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Las Vegas parents charged in college scam appear in Boston court

The two Las Vegas parents charged in the national college admissions scandal appeared in federal court in Boston on Friday.

Former Strip casino executive Gamal Aziz and former San Diego media executive Elisabeth Kimmel each are accused of paying hundreds of thousands of dollars in bribes to gain their children admission into elite universities. Both are charged with conspiracy to commit mail fraud and honest services mail fraud.

“As I indicated in court, we do not believe this is a strong case,” Aziz’s attorney, Brian Kelley, said in a phone call Friday. “He intends to fight these charges vigorously.”

The Massachusetts attorney previously worked as a federal prosecutor and played a central role in the conviction of James “Whitey” Bulger, the infamous crime boss who in October was killed in prison.

Aziz and Kimmel were arrested earlier this month, shortly after prosecutors in Massachusetts announced the sprawling case, which named about 50 defendants, including Hollywood actresses Lori Loughlin and Felicity Huffman.

A Nevada judge previously released Aziz, who is charged as Gamal Abdelaziz, on his own recognizance, but a California judge ordered Kimmel to post a $500,000 bond. Attorneys for Kimmel did not respond to requests for comment.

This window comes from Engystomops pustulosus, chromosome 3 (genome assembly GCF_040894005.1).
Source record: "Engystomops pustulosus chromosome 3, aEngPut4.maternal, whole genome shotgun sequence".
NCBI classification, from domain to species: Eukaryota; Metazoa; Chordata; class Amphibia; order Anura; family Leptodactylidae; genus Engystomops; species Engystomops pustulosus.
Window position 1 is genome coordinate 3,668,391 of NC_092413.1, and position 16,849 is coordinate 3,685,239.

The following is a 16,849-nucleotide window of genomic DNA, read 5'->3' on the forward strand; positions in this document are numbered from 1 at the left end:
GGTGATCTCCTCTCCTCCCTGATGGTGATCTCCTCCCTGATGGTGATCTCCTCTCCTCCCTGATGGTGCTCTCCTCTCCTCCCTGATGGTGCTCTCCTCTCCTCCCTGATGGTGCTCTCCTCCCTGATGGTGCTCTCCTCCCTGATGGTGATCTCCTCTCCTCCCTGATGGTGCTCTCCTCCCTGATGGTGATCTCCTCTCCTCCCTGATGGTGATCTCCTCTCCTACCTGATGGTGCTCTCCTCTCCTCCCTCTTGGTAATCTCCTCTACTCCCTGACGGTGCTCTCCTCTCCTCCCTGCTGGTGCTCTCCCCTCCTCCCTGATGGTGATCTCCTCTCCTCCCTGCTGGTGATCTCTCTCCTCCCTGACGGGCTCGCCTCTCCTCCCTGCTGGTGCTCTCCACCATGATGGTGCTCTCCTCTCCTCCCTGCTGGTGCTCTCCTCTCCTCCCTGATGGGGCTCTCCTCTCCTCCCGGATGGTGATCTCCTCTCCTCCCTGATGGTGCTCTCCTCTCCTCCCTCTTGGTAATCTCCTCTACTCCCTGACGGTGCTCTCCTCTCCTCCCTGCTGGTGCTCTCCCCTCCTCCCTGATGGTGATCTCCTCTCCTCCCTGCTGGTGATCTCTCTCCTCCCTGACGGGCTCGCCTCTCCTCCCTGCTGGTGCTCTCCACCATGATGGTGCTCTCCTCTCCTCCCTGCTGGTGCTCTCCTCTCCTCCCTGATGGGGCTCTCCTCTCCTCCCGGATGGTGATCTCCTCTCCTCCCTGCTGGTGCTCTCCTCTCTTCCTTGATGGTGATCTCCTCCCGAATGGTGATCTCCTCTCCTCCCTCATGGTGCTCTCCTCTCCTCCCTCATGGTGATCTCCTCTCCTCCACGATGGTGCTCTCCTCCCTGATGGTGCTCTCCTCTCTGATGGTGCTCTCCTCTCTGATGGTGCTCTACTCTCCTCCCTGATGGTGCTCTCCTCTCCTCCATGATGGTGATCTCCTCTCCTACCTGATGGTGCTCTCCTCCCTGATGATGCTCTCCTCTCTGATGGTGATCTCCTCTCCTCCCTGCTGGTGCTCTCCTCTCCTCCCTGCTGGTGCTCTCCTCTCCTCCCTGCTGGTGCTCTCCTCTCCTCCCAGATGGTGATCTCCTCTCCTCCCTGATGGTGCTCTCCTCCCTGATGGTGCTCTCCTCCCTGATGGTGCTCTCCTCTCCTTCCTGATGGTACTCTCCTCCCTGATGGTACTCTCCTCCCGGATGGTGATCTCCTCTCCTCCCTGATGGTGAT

The Las Vegas parents and five other defendants on Friday elected to waive their preliminary hearings, according to federal court minutes. A Massachusetts judge also granted a request that Aziz be allowed to travel internationally for business.

“Mr. Abdelaziz is an upstanding member of the Las Vegas community, where he has longstanding ties,” according to the written request. “He has never been arrested and has served as a senior executive for large, public U.S. hospitality companies. He has called Las Vegas home since 1995 and currently resides there with his wife in a house he has owned for approximately eight years. All of his children reside in the United States.”

All of those factors “weigh heavily against restricting Mr. Abdelaziz’s international travel,” the document continues.

Aziz is accused of paying a $300,000 bribe for his daughter’s admission to the University of Southern California as a basketball recruit. She began attending the school in the fall but is not on the basketball team.

Nothing in court records indicates that she knew about any arrangements.

Kimmel is accused of paying $275,000 through a family foundation for her daughter’s admission to Georgetown University as a tennis recruit in 2013. The woman also is accused of paying at least $200,000 through the same foundation for her son’s admission into USC as a track recruit.

Her daughter graduated from Georgetown in 2017 but never played tennis. Her son, who began school in the fall, is not on the track team.

Nothing in court records indicates that Kimmel’s son or daughter knew about any arrangements.

Contact Rachel Crosby at rcrosby@reviewjournal.com or 702-477-3801. Follow @rachelcrosby on Twitter.

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